Thursday was my tourist day in Jerusalem.
What, you thought I was going to go all the way to the Holy City without seeing the major tourist sites — the Western Wall, the Al-Aqsa mosque, and of course, the University of Alabama gift shop?
The place I stayed at, Abraham Hostels, also offered tours, and as a guest, I got a slight discount. I considered trying to visit some of the “holy sites” by myself, but after a few days in Israel-Palestine on own, I realized that it would be best to just go with a tour guide.
Could I have probably done the research and learned how to visit some of the “holiest” and most contested locations in the world? Sure — and lots of visitors do it perfectly safely every day. But after spending half of the week stressing out over how to travel from Israel to Palestine when it’s illegal for even locals to so (spoiler alert: I figured it out), I decided I wanted a break. Maybe I had been spoiled after my cruise in the Galápagos Islands, but it sure is nice to have someone take care of all of your travel arrangements for you.
On my designated “tourist day,” I saw the Western Wall, the Al-Aqsa Mosque (and the Dome of the Rock), the Church of the Holy Sepulcher (for the second time), the Via Dolorosa, the Church of the Flagellation, and Jesus’s supposed handprint. Oh, and a Bama gift shop. That may have been my favorite.
I’m just teasing — I think my favorite may have actually been the Al-Aqsa Mosque and the Dome of the Rock, just for the sheer beauty of the structure. I’ve never seen anything like it, and I’ve seen a lot (seriously, so many) of places of worship in my travels.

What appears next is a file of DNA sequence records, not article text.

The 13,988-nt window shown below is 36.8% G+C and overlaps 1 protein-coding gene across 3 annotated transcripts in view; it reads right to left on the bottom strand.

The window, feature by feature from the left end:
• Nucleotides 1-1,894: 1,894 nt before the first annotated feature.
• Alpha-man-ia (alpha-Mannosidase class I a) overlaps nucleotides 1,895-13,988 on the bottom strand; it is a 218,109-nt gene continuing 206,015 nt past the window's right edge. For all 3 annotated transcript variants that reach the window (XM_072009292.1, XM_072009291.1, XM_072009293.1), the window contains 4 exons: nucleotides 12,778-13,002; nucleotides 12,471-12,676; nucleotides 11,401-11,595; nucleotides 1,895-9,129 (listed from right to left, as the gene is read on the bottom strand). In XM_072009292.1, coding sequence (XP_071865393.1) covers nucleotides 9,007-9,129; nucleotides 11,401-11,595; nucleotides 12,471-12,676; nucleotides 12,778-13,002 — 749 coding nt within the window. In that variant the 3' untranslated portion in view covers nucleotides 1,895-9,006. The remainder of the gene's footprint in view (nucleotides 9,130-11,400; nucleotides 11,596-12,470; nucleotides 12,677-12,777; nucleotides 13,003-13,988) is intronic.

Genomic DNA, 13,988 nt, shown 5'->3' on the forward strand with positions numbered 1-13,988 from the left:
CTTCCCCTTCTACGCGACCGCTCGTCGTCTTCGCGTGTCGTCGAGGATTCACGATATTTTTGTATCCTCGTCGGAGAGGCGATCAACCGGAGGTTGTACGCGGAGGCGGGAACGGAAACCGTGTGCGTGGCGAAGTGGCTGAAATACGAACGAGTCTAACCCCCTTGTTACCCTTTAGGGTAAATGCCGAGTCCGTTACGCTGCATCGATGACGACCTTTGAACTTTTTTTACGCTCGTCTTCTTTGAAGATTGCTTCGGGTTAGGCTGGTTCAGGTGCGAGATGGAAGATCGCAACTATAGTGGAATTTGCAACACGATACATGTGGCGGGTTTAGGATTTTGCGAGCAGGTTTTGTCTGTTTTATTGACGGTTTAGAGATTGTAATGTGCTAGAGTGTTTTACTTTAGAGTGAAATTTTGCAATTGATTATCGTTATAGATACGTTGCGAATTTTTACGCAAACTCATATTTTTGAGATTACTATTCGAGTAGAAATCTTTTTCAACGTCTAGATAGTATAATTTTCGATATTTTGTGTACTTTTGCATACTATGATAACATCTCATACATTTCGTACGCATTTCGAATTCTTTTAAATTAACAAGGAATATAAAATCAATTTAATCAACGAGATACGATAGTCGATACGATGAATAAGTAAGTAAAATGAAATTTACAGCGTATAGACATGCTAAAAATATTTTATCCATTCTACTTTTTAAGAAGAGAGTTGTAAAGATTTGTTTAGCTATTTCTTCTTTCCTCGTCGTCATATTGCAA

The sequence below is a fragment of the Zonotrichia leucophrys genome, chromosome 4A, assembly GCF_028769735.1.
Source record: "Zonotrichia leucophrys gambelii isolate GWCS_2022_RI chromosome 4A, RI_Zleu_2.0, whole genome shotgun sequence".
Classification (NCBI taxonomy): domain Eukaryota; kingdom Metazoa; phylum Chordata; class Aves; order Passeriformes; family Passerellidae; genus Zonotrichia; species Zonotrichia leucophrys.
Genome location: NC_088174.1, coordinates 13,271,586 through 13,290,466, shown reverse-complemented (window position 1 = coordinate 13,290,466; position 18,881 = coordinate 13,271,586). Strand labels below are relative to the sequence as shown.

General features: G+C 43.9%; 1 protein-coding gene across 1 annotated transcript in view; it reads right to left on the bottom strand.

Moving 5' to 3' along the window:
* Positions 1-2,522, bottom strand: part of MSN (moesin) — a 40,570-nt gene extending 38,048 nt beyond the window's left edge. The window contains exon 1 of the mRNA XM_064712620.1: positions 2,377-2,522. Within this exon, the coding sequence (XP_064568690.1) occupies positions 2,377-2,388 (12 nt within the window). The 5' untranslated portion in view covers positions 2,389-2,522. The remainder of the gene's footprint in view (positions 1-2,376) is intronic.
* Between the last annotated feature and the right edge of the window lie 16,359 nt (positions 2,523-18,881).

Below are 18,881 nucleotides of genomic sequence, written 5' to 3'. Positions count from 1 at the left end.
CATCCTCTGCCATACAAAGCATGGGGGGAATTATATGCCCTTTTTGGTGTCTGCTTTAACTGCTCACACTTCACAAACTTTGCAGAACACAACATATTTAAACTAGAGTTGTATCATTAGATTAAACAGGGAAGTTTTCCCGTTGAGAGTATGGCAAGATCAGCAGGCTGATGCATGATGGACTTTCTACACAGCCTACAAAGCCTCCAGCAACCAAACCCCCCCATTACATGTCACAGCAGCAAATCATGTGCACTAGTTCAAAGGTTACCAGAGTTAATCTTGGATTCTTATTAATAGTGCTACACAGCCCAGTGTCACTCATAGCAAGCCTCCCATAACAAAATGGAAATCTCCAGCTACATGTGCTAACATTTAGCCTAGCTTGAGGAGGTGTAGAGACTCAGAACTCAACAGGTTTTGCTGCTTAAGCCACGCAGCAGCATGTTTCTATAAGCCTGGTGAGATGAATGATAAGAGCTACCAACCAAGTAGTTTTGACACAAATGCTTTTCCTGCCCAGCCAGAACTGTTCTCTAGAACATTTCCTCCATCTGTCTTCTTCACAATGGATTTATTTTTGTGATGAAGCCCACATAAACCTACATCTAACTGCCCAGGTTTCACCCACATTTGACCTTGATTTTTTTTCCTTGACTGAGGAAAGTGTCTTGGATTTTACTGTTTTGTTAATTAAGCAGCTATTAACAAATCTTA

This was actually one of the very first days that non-Muslim visitors were allowed to enter the premises of the Al-Aqsa Mosque for quite some time. During the whole month of Ramadan, it was closed, and it was closed again at the very beginning of my visit to Jerusalem for Eid ul-Adha.
Because I was with a tour group, our time in the area was limited (only about 15 minutes, as we arrived just before it closed for mid-day prayer), but I had enough time to get some of my favorite photos from any travel experience ever. My photographer was a woman named Demi, whom I became friends with over the course of the tour. Honestly, I wish we’d met sooner — she made for a great photographer (and a nice companion, seeing as I’d spend pretty much all of the rest of my time in Israel-Palestine completely alone).
I always wonder what becomes of the people I meet briefly in random places when I travel around — I’ll likely never get to see them again, and even if I follow them on social media, we don’t exactly quality as “friends,” just acquaintances. What’s going on with Axel from France or Haya from Nepal or Bilal from Hungary or Nina from Croatia?
I think the only way for me to get to see all of these people in once place again is either to get married or die — weddings and funerals, as they say. Honestly, one of those two options seems like the easier route to me, but I don’t know if I’m quite ready for it yet. Besides, I want to be still alive when all of my friends gather.
That’s about it for today. Thanks for reading, and I’ll see you in the next one with more updates on my trip to Israel-Palestine this summer. Don’t forget to check me out on Pinterest, Instagram, Facebook, Bloglovin, Twitter, and Tumblr! For business inquiries, shoot me an email at firstname.lastname@example.org!
Skirt: Street vendor in New York
Hat: Thrifted (a consignment shop in Jerusalem)